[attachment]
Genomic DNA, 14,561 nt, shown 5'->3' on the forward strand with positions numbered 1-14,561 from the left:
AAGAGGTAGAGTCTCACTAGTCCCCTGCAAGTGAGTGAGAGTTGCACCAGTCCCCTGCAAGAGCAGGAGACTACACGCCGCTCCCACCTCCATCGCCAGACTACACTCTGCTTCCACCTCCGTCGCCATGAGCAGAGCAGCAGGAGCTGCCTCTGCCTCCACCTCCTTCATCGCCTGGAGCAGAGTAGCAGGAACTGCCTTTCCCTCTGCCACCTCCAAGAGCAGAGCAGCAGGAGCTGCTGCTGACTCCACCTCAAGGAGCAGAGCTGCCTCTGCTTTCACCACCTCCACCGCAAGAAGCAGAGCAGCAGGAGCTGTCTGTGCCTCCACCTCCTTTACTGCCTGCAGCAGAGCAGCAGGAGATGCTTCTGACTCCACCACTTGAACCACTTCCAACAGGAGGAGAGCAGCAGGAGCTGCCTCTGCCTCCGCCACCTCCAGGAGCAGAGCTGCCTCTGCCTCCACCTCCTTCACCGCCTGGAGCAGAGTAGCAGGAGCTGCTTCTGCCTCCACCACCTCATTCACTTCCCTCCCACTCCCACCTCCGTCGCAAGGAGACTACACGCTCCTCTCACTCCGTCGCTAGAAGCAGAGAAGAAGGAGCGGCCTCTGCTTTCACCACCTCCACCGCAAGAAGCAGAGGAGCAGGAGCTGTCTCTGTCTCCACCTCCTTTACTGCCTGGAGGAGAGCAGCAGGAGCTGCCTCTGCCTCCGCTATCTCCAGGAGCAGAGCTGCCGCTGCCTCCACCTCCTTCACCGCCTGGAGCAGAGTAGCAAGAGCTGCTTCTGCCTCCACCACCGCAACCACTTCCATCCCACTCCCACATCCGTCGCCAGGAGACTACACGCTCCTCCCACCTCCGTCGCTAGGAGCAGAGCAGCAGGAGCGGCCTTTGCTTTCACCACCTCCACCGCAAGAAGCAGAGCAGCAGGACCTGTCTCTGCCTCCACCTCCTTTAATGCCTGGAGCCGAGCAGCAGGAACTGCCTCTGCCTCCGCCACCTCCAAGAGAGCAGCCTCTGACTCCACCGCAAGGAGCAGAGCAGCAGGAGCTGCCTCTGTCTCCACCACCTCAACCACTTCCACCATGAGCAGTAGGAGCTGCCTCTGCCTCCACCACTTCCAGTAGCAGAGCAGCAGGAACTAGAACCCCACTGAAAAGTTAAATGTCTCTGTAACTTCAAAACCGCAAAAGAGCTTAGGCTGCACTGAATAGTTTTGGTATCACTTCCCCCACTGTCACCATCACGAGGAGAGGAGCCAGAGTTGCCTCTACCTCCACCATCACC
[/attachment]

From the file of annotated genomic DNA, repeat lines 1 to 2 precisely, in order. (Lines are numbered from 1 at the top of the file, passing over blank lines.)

Genomic DNA, 14,561 nt, shown 5'->3' on the forward strand with positions numbered 1-14,561 from the left:
AAGAGGTAGAGTCTCACTAGTCCCCTGCAAGTGAGTGAGAGTTGCACCAGTCCCCTGCAAGAGCAGGAGACTACACGCCGCTCCCACCTCCATCGCCAGACTACACTCTGCTTCCACCTCCGTCGCCATGAGCAGAGCAGCAGGAGCTGCCTCTGCCTCCACCTCCTTCATCGCCTGGAGCAGAGTAGCAGGAACTGCCTTTCCCTCTGCCACCTCCAAGAGCAGAGCAGCAGGAGCTGCTGCTGACTCCACCTCAAGGAGCAGAGCTGCCTCTGCTTTCACCACCTCCACCGCAAGAAGCAGAGCAGCAGGAGCTGTCTGTGCCTCCACCTCCTTTACTGCCTGCAGCAGAGCAGCAGGAGATGCTTCTGACTCCACCACTTGAACCACTTCCAACAGGAGGAGAGCAGCAGGAGCTGCCTCTGCCTCCGCCACCTCCAGGAGCAGAGCTGCCTCTGCCTCCACCTCCTTCACCGCCTGGAGCAGAGTAGCAGGAGCTGCTTCTGCCTCCACCACCTCATTCACTTCCCTCCCACTCCCACCTCCGTCGCAAGGAGACTACACGCTCCTCTCACTCCGTCGCTAGAAGCAGAGAAGAAGGAGCGGCCTCTGCTTTCACCACCTCCACCGCAAGAAGCAGAGGAGCAGGAGCTGTCTCTGTCTCCACCTCCTTTACTGCCTGGAGGAGAGCAGCAGGAGCTGCCTCTGCCTCCGCTATCTCCAGGAGCAGAGCTGCCGCTGCCTCCACCTCCTTCACCGCCTGGAGCAGAGTAGCAAGAGCTGCTTCTGCCTCCACCACCGCAACCACTTCCATCCCACTCCCACATCCGTCGCCAGGAGACTACACGCTCCTCCCACCTCCGTCGCTAGGAGCAGAGCAGCAGGAGCGGCCTTTGCTTTCACCACCTCCACCGCAAGAAGCAGAGCAGCAGGACCTGTCTCTGCCTCCACCTCCTTTAATGCCTGGAGCCGAGCAGCAGGAACTGCCTCTGCCTCCGCCACCTCCAAGAGAGCAGCCTCTGACTCCACCGCAAGGAGCAGAGCAGCAGGAGCTGCCTCTGTCTCCACCACCTCAACCACTTCCACCATGAGCAGTAGGAGCTGCCTCTGCCTCCACCACTTCCAGTAGCAGAGCAGCAGGAACTAGAACCCCACTGAAAAGTTAAATGTCTCTGTAACTTCAAAACCGCAAAAGAGCTTAGGCTGCACTGAATAGTTTTGGTATCACTTCCCCCACTGTCACCATCACGAGGAGAGGAGCCAGAGTTGCCTCTACCTCCACCATCACC